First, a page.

News archive - The 2010 Progress Reports: Assessment of S&T in Albania

Please find below the chapters of the most recent Progress Reports concerning the S&T policies of Albania. 


The acquis in the field of science and research does not in principle require transposition of EU rules into the national legal order. Successful implementation of the acquis in this domain therefore involves mainly fulfilling the necessary conditions for participating effectively in the EU's Research Framework Programmes and contributing to the creation of the European Research Area. This requires good administrative capacity (adequate staffing and knowledge of research cooperation) and scientific excellence in order to be successful in carrying out research and innovation projects together with scientific partners from EU Member States and in creating growth and jobs in an economically sustainable way.

Albania, as a potential candidate country, has been associated with the Seventh EU Research Framework Programme (FP7) since January 2008. National research policy is under the authority of the Ministry of Education and Science, which oversees the strategic planning and legislative sides and national and international cooperation. Basic research priorities are set by the government and approved in parliament, following consultation of the Academy of Sciences, the Council of Higher Education and Science and the Conference of University Rectors. In 2010 Albania established an Agency for Research, Technology and Innovation, which is responsible for evaluation of research funding at both national and international levels. Albania has identified seven priority fields for research which should contribute to the economic development and competitiveness of the country.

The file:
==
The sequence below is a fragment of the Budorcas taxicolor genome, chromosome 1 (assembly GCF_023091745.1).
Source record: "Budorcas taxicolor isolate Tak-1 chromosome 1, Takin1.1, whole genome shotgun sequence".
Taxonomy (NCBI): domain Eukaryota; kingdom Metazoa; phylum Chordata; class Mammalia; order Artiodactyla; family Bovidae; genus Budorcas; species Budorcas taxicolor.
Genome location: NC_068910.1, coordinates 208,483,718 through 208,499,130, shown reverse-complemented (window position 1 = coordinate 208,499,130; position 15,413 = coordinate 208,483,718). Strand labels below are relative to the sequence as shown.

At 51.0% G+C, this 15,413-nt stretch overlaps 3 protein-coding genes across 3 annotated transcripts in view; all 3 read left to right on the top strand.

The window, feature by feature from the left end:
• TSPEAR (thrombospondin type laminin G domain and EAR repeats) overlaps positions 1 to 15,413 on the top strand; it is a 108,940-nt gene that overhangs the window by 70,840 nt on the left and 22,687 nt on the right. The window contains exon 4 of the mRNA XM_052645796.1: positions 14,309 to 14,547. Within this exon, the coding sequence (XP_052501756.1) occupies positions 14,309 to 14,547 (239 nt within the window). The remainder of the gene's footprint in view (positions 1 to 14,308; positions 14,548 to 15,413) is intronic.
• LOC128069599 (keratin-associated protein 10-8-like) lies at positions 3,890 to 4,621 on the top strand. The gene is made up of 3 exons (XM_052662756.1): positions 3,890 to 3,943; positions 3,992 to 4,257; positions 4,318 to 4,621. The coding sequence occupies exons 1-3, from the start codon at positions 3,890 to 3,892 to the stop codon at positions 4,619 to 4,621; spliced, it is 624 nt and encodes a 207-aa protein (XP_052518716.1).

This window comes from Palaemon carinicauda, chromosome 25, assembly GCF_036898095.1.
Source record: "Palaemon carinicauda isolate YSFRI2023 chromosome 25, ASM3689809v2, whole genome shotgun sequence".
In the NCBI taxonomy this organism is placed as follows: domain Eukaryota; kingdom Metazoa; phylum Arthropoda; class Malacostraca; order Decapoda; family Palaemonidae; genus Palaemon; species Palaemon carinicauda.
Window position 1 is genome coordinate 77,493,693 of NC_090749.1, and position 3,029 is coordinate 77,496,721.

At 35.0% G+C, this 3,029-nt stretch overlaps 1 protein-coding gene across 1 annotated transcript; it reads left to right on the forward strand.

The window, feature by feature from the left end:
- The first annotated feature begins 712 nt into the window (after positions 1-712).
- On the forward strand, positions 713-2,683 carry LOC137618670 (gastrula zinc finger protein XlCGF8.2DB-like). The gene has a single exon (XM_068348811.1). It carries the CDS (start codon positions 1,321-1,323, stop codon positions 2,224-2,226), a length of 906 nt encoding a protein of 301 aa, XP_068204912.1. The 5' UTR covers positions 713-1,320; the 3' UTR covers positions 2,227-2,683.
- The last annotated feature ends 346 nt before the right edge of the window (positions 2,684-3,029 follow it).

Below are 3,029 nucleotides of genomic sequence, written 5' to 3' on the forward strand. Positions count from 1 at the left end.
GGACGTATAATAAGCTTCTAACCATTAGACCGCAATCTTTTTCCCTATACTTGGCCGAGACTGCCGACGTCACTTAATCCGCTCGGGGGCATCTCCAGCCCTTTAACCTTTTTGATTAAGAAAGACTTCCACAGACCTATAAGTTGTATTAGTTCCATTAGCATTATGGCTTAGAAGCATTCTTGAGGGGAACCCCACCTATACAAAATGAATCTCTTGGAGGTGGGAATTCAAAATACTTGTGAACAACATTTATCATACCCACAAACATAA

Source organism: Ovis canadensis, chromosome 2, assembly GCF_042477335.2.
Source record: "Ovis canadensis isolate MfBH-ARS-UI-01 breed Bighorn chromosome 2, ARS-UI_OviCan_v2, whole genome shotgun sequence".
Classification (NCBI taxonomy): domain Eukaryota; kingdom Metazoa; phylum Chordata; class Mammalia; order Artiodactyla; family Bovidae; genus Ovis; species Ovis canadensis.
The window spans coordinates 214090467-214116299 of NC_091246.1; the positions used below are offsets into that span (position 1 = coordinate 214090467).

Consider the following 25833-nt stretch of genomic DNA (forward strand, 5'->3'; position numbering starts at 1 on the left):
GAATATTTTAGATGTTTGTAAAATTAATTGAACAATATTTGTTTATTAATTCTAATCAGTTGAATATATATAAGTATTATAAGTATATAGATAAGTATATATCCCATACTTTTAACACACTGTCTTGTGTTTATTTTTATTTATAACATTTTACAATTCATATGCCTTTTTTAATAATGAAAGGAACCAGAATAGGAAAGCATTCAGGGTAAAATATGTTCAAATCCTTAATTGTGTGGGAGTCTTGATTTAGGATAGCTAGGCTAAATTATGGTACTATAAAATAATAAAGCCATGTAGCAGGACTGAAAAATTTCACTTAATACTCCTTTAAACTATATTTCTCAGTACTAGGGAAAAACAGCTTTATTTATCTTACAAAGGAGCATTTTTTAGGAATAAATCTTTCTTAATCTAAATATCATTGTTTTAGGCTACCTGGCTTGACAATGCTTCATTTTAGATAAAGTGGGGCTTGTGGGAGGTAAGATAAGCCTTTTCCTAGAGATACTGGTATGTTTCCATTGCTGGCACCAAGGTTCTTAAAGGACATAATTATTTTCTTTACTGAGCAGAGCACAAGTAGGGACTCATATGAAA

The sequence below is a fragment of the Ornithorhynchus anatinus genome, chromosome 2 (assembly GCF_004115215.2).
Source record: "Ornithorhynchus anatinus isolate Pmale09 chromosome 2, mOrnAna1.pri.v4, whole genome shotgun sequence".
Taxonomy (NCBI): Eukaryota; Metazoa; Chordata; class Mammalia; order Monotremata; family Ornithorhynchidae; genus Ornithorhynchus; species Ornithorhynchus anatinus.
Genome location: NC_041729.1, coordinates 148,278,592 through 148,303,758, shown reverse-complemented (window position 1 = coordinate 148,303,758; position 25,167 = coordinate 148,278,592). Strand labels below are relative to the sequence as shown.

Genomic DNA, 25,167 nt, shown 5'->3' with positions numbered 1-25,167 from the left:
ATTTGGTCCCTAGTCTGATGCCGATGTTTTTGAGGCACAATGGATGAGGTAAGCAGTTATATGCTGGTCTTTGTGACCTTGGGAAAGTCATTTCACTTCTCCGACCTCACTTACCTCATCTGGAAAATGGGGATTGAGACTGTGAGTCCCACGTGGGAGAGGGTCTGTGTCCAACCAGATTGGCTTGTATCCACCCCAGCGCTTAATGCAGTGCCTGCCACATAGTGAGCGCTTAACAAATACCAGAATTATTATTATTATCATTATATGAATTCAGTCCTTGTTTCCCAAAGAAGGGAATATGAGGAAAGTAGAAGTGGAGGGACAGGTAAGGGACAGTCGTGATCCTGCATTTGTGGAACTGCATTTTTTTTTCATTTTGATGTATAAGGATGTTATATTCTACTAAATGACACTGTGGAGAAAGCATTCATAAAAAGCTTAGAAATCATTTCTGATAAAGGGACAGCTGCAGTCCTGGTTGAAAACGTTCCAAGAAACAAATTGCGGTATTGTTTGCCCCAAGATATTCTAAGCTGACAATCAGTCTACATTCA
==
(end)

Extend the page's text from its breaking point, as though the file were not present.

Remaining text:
Albania started reforming its scientific research system in 2006, with the integration of the former institutes of the Academy of Sciences into the major public universities. The role of the Academy now consists, as in most European countries, of representation and advice. The research institutes under the line ministries were also restructured and merged into 12 newly created technology transfer centres and agencies.

The current level of investment is very low (about 0.2% of GDP in 2009). Due to lack of statistics and systems to collect data from the private sector, there are no means to monitor the targets set. Albania is actively working on a reform of science and research statistics to comply with EU criteria.

In 2009, a Strategy on Science, Technology and Innovation (STI) was adopted for the period 2009 to 2015, which maps out the reforms needed to create a knowledge-based economy. The STI aims, among other things, to increase public expenditure on research to 0.6% of GDP by 2015, create centres of excellence, increase the number of researchers and boost the innovation capacity of businesses with the aid of partnerships between academics and industry.